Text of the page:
Faith of Our Fathers

Tonight I listened to “White Christmas” by Bing Crosby with my wife and kids as we went about our evening. Has to be queued up at least once each Christmas season. It was a staple on the drive to Grandma and Grandpa’s house back when my brother and sister and I would pile into the backseat and my parents would make the eight-hour trip from the Snoqualmie Valley to Coos Bay, Oregon.

Even though I know he was actually kinda short, I still picture a man eight feet tall, thin as a rail, with an adam’s apple like a golf ball.

Listening to it now brings back intense images of my grandparents’ house, their church (and especially that church basement where we spent so many Christmas days), the smell of woodsmoke from Grandpa’s chimney, the cold, clean salt breeze off the ocean, and the taste of Grandma’s krumkake.

Mmmm… krumkake…

Christmas in Coos Bay still holds a lot of meaning for me, though I haven’t been there for years.

The thing that stands out most in my memories is how much of Christmas revolved around Christ. Maybe that doesn’t sound very profound, or maybe that seems like exactly the thing a minister would say. But really, when you think about how inundated we are at this time of year with so many things to distract us from the simple message of the manger, I consider it a blessing that the most powerful Christmas memories I have focus on Jesus.

And that’s not to say presents and trees and all that don’t come into the picture. But I can almost hear the voice of my Grandpa saying, “We give gifts to remember the greatest gift of all that God gave us,” as he hands us presents in front of the fire.

My Grandpa Steenbock was a midwestern farmer by birth, a WWII veteran, and a pastor for many years. Still is a pastor, really. At 88 years old he preaches about twice a month – and this after having “retired” to launch a mission in Russia. He keeps talking retirement but I think they’re going to have to put him in the ground to get him out of the pulpit. But even with all his pastoral duties to focus on at Christmas time, he was a consistent presence in our lives. To this day when I think of him, I think of a rock solid faith and a commitment to the Gospel.

That sweet old man can still preach Law and Gospel like the firebrands of old.
That sweet old man can still preach Law and Gospel like the firebrands of old.

My father – despite a wayfarer’s independence that I inherited – held onto the faith his father imparted to him, though I think it was my mother who did more of the faith teaching in my early years. I have vivid memories of sitting with my mom and siblings going through the Advent Calendar that she made based on the devotions my Grandpa wrote. We use a copy of the same calendar and devotions with our kids today.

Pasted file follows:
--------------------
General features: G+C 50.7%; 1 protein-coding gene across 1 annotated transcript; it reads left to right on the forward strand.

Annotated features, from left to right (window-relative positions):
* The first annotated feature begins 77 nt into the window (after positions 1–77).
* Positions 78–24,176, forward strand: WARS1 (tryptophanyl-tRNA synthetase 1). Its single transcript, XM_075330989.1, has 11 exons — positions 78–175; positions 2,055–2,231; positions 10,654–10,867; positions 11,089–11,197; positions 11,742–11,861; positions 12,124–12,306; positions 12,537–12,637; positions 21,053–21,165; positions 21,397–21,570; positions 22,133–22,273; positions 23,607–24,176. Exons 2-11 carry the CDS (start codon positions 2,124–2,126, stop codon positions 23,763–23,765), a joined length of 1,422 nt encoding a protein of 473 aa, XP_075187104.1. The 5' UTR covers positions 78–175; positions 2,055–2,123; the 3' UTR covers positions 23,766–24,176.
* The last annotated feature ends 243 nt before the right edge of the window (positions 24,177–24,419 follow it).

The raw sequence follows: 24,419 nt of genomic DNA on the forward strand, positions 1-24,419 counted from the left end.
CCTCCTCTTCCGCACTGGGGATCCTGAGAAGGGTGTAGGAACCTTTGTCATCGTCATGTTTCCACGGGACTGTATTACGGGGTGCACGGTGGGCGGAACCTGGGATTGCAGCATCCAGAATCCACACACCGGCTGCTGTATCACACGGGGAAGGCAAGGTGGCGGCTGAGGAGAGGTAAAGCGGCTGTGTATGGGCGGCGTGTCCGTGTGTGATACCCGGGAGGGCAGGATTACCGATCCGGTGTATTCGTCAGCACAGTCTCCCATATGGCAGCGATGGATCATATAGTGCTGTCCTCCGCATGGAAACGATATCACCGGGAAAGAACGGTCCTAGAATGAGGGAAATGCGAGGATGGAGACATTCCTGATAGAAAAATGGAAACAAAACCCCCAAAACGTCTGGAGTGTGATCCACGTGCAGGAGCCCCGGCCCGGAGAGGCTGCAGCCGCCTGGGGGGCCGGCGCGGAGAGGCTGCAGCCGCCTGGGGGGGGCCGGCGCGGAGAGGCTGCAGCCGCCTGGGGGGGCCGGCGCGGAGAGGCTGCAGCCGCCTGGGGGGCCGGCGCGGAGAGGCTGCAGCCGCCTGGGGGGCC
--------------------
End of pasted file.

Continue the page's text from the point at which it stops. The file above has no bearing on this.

But even if my mom stands out in my memory as the one doing the devotions, my dad was still a model of a Christian life, faithfully attending worship, meetings, choir practice, fellowship meals, and all, even though it was a half hour drive each way. Though he still likes video and computer games (from Atari to Commodore 64 and up through the ranks to Xbox 360 – dude’s a gamer at heart), he also spent hours with his nose in a book, and when it wasn’t science fiction or fantasy is was theology. And he talked about the things he read with us, let us know what we thought about it and what he still struggled with. His faith mattered to him, and he lived it.

He made sure we lived it too. Presents were never opened until after the Children’s Service at church, and only then because we usually had to get on the road the next morning. When we hit the teenage years and trips to Oregon became less frequent, we still didn’t open presents until after Christmas Eve services, and then we were back in church the next morning for Christmas Day worship.

So you might understand why for me, Christmas really is all about Jesus. I don’t have memories of playing Santa or watching Rudolf the Red Nosed Reindeer. I sort of remember the Charlie Brown Christmas special, but even that isn’t all that treasured a memory. At Christmas what matters to me is the baby in the manger.

I don’t see my Grandpa very often. I only see my dad about once every couple years. One of the sacrifices the ministry asks of you is to give up the right to choose where you live, and how close you live to your family. That’s okay. I get to work with the same Gospel my father and his father and our ancestors treasured. I get to make a career out of sharing Jesus with people. It is very cool. I am thankful for the foundation of faith my grandfather and my father laid for me. I only hope I can do as well with my sons.


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